Article: article from journal or magazin.
Fitness costs associated with building and maintaining the burying beetle's carrion nest.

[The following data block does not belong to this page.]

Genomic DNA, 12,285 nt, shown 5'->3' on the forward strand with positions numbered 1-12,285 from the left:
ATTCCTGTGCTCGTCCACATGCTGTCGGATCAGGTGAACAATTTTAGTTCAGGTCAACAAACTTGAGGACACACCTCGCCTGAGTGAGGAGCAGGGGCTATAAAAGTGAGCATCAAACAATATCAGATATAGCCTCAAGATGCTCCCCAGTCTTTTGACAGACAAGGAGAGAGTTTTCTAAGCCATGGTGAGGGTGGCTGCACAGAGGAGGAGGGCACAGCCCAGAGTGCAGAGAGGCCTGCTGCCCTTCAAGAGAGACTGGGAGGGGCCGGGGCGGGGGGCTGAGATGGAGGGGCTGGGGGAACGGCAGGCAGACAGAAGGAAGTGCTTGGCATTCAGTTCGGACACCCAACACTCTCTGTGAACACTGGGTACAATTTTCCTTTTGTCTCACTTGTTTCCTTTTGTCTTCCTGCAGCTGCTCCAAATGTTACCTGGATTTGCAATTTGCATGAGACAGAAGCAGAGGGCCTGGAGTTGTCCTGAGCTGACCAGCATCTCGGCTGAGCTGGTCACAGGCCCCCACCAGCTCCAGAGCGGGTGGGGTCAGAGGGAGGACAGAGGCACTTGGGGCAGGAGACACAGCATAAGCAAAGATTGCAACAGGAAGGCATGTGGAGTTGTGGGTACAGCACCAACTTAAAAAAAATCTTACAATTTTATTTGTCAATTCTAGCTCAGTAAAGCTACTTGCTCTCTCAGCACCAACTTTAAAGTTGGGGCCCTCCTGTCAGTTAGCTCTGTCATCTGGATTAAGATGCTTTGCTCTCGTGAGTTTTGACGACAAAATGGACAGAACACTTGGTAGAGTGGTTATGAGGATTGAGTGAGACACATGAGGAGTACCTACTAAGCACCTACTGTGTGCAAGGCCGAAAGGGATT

It is well-known that features of animal nest architecture can be explained by fitness benefits gained by the offspring housed within. Here we focus on the little-tested suggestion that the fitness costs associated with building and maintaining a nest should additionally account for aspects of its architecture. Burying beetles prepare an edible nest for their young from a small vertebrate carcass, by ripping off any fur or feathers and rolling the flesh into a rounded ball. We found evidence that only larger beetles are able to construct rounder carcass nests, and that rounder carcass nests are associated with lower maintenance costs. Offspring success, however, was not explained by nest roundness. Our experiment thus provides rare support for the suggestion that construction and maintenance costs are key to understanding animal architecture.
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